Is the return open-ended or limited to some pre-determined level? If it is capped, what maximum return does the investment provide?  Is the Issue Price of the capped investment sufficiently below the cost of an uncapped investment to justify the cap on upside?

Variable Participation Rate based upon volatility


Variable Participation Rate based upon volatility typically provides for exposure to the underlying of up to 150% when volatility is low.  This leverage feature can assist the product to outperform the underlying. Conversely, in times of high volatility when markets are often falling, it reduces the exposure to the underlying below 100% in order to once again seek outperformance over the underlying. You should ascertain what impact volatility management has had on historical returns of the investment.

Lock-in v ability to walk-away

As circumstances may change and markets may not perform as anticipated, it is important for you to have some flexibility in the potential term of your investment For leveraged products are you locked-in until maturity, or do you have the opportunity to walk-away and cease paying annual interest or other payments to the Issuer?




Important Note: The information on this website is provided for the use of licensed financial advisers only. The information is general advice and does not take into account any person's particular investment objectives, financial situation or investment needs. If you are an investor, you should consult your licensed adviser before acting on any information contained in this website.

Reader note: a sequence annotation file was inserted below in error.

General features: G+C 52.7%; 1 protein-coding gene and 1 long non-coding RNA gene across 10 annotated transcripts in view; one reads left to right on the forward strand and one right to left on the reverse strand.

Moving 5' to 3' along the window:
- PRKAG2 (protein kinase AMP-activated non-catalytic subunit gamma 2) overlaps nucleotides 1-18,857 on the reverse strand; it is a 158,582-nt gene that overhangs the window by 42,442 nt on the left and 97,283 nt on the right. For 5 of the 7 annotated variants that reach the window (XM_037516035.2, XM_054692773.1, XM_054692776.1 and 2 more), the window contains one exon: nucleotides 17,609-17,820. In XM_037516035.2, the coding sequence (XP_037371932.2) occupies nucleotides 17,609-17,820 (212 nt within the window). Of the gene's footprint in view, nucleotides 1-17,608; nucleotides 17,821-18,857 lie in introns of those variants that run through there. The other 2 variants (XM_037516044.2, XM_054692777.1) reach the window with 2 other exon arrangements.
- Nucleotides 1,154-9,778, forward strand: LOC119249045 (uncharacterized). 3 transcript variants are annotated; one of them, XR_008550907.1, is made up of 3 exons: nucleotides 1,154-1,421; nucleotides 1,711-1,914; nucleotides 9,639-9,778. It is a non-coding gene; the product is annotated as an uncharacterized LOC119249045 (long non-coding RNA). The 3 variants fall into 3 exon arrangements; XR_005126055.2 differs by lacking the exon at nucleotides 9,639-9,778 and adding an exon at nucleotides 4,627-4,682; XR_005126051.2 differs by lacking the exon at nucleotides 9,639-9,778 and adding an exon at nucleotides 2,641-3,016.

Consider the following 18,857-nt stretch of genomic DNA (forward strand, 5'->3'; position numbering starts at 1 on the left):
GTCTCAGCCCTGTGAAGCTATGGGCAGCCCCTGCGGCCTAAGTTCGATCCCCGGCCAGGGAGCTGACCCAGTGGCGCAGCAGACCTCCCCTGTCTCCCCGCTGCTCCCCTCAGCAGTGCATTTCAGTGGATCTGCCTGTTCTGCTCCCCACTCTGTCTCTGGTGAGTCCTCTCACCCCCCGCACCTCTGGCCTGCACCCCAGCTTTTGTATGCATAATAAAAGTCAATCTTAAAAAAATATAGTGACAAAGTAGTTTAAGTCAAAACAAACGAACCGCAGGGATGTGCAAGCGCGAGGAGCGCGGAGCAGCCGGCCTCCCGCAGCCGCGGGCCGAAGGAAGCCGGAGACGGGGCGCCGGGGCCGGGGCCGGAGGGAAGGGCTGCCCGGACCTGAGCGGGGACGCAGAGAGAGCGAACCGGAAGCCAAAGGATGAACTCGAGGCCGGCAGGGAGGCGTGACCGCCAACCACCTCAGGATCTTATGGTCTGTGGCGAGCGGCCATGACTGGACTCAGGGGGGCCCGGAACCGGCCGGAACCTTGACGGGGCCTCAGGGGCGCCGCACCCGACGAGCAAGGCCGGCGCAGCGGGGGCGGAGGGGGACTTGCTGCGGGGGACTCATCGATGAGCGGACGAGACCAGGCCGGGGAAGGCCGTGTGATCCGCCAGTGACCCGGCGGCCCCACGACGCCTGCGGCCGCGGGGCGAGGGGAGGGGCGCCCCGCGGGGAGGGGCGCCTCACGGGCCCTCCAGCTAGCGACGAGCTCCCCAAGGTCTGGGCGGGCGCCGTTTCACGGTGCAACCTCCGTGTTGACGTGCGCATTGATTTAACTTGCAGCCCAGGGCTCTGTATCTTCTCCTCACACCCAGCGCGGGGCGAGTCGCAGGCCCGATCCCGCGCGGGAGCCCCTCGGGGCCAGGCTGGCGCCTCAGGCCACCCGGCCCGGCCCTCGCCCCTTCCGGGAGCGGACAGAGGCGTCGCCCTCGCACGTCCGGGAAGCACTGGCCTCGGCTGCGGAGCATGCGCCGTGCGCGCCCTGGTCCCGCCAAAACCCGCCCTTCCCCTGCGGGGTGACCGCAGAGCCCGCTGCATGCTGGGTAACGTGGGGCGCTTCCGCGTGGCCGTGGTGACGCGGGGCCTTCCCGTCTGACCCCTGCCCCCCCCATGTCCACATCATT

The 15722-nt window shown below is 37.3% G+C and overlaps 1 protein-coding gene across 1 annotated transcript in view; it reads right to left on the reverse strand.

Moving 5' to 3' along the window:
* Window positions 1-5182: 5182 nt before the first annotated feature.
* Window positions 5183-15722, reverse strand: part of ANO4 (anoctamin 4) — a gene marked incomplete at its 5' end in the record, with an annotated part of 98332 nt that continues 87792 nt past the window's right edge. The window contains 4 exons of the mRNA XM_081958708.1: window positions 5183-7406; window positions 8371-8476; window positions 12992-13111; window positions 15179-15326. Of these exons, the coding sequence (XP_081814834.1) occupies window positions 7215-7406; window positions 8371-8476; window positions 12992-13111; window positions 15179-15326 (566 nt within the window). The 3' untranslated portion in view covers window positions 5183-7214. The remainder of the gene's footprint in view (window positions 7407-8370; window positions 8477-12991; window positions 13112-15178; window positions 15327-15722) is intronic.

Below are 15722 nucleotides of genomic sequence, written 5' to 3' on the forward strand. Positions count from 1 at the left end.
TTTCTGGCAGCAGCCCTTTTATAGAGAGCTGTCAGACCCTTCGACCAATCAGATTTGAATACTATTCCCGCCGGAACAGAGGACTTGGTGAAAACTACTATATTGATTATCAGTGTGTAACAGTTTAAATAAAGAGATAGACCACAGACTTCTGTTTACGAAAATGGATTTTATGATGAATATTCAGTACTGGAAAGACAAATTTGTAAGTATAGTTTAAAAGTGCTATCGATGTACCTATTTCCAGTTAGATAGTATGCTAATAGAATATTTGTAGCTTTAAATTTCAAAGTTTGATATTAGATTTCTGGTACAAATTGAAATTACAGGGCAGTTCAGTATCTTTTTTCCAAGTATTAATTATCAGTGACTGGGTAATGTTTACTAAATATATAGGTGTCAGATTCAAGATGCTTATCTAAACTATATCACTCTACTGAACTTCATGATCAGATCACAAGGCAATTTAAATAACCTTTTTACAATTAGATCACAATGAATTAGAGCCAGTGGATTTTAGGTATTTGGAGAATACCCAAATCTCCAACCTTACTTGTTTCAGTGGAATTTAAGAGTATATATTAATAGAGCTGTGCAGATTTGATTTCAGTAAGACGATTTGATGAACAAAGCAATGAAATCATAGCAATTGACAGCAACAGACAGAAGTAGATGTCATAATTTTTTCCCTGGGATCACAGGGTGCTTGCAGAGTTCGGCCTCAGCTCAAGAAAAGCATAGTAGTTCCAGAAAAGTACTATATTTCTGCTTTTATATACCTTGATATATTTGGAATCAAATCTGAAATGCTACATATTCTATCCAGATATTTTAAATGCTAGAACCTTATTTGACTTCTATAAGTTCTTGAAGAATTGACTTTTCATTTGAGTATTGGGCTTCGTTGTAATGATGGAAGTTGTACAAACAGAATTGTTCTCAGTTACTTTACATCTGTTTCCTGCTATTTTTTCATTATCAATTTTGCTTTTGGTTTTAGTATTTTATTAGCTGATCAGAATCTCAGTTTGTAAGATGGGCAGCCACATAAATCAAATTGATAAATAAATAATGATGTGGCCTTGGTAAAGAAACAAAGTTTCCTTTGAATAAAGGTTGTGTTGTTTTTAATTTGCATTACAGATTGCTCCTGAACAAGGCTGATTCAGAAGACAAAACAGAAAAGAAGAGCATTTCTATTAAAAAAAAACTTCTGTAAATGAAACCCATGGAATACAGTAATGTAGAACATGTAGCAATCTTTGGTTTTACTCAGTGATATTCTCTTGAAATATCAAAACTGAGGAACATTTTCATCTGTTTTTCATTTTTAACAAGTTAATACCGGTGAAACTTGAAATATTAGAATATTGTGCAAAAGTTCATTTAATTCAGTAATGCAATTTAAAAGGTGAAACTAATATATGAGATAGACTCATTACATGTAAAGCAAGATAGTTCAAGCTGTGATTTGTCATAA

Investors only: The information in this Document is confidential it must not be reproduced, distributed or disclosed to any other person unless it is part of their statement of advice. The information may be based on assumptions or market conditions and may change without notice. This may impact the accuracy of the information. In no circumstances is the information in this Document to be used by, or presented to, a person for the purposes of making a decision about a financial product or class of products.

General advice warning: The information contained in this Document is general information only. It has been prepared without taking account any potential investors’ financial situation, objectives or needs and the appropriateness of this information needs to be considered in that context. No responsibility or liability is accepted by Instreet or any third party who has contributed to this Document for any of the information contained herein or for any action taken by you or any of your officers, employees, agents or associates.

Past performance: Past performance is not a reliable indicator of future performance.